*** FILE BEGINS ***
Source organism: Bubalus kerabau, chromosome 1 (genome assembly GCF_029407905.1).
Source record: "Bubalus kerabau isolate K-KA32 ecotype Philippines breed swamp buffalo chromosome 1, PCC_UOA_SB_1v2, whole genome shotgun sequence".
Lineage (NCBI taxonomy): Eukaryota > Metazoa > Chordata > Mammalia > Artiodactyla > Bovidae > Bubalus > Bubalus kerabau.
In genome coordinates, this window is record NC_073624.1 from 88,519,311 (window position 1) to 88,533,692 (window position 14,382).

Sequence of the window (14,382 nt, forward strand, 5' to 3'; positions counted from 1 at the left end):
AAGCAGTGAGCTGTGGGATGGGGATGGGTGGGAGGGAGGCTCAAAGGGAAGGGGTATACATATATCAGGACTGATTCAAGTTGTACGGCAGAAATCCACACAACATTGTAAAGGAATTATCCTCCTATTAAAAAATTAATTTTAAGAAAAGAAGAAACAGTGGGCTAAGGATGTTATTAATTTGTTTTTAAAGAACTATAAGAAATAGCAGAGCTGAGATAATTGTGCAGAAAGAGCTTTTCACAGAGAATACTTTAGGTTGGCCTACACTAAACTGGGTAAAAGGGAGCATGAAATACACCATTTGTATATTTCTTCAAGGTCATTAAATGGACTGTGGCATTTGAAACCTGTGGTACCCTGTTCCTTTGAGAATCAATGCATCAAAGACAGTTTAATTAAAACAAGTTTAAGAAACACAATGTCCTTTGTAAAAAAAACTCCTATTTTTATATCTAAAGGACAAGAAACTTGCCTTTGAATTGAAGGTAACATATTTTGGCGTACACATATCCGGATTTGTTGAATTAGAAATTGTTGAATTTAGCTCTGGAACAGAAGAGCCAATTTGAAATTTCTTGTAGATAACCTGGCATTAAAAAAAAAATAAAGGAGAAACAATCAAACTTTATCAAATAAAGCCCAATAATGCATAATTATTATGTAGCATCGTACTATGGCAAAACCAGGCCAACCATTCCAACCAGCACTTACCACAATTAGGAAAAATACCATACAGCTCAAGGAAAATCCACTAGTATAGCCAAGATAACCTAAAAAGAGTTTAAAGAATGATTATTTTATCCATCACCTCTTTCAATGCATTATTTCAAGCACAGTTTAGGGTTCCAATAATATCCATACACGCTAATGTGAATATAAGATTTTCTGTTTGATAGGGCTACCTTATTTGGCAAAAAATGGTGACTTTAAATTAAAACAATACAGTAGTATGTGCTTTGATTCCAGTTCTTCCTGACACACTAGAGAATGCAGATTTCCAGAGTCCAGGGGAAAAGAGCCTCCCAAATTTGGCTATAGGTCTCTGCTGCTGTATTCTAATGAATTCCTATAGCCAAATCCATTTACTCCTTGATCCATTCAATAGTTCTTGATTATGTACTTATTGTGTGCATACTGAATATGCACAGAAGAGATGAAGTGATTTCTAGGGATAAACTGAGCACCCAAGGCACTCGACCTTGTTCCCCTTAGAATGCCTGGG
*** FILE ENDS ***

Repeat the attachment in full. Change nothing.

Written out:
Source organism: Bubalus kerabau, chromosome 1 (genome assembly GCF_029407905.1).
Source record: "Bubalus kerabau isolate K-KA32 ecotype Philippines breed swamp buffalo chromosome 1, PCC_UOA_SB_1v2, whole genome shotgun sequence".
Lineage (NCBI taxonomy): Eukaryota > Metazoa > Chordata > Mammalia > Artiodactyla > Bovidae > Bubalus > Bubalus kerabau.
In genome coordinates, this window is record NC_073624.1 from 88,519,311 (window position 1) to 88,533,692 (window position 14,382).

Sequence of the window (14,382 nt, forward strand, 5' to 3'; positions counted from 1 at the left end):
AAGCAGTGAGCTGTGGGATGGGGATGGGTGGGAGGGAGGCTCAAAGGGAAGGGGTATACATATATCAGGACTGATTCAAGTTGTACGGCAGAAATCCACACAACATTGTAAAGGAATTATCCTCCTATTAAAAAATTAATTTTAAGAAAAGAAGAAACAGTGGGCTAAGGATGTTATTAATTTGTTTTTAAAGAACTATAAGAAATAGCAGAGCTGAGATAATTGTGCAGAAAGAGCTTTTCACAGAGAATACTTTAGGTTGGCCTACACTAAACTGGGTAAAAGGGAGCATGAAATACACCATTTGTATATTTCTTCAAGGTCATTAAATGGACTGTGGCATTTGAAACCTGTGGTACCCTGTTCCTTTGAGAATCAATGCATCAAAGACAGTTTAATTAAAACAAGTTTAAGAAACACAATGTCCTTTGTAAAAAAAACTCCTATTTTTATATCTAAAGGACAAGAAACTTGCCTTTGAATTGAAGGTAACATATTTTGGCGTACACATATCCGGATTTGTTGAATTAGAAATTGTTGAATTTAGCTCTGGAACAGAAGAGCCAATTTGAAATTTCTTGTAGATAACCTGGCATTAAAAAAAAAATAAAGGAGAAACAATCAAACTTTATCAAATAAAGCCCAATAATGCATAATTATTATGTAGCATCGTACTATGGCAAAACCAGGCCAACCATTCCAACCAGCACTTACCACAATTAGGAAAAATACCATACAGCTCAAGGAAAATCCACTAGTATAGCCAAGATAACCTAAAAAGAGTTTAAAGAATGATTATTTTATCCATCACCTCTTTCAATGCATTATTTCAAGCACAGTTTAGGGTTCCAATAATATCCATACACGCTAATGTGAATATAAGATTTTCTGTTTGATAGGGCTACCTTATTTGGCAAAAAATGGTGACTTTAAATTAAAACAATACAGTAGTATGTGCTTTGATTCCAGTTCTTCCTGACACACTAGAGAATGCAGATTTCCAGAGTCCAGGGGAAAAGAGCCTCCCAAATTTGGCTATAGGTCTCTGCTGCTGTATTCTAATGAATTCCTATAGCCAAATCCATTTACTCCTTGATCCATTCAATAGTTCTTGATTATGTACTTATTGTGTGCATACTGAATATGCACAGAAGAGATGAAGTGATTTCTAGGGATAAACTGAGCACCCAAGGCACTCGACCTTGTTCCCCTTAGAATGCCTGGG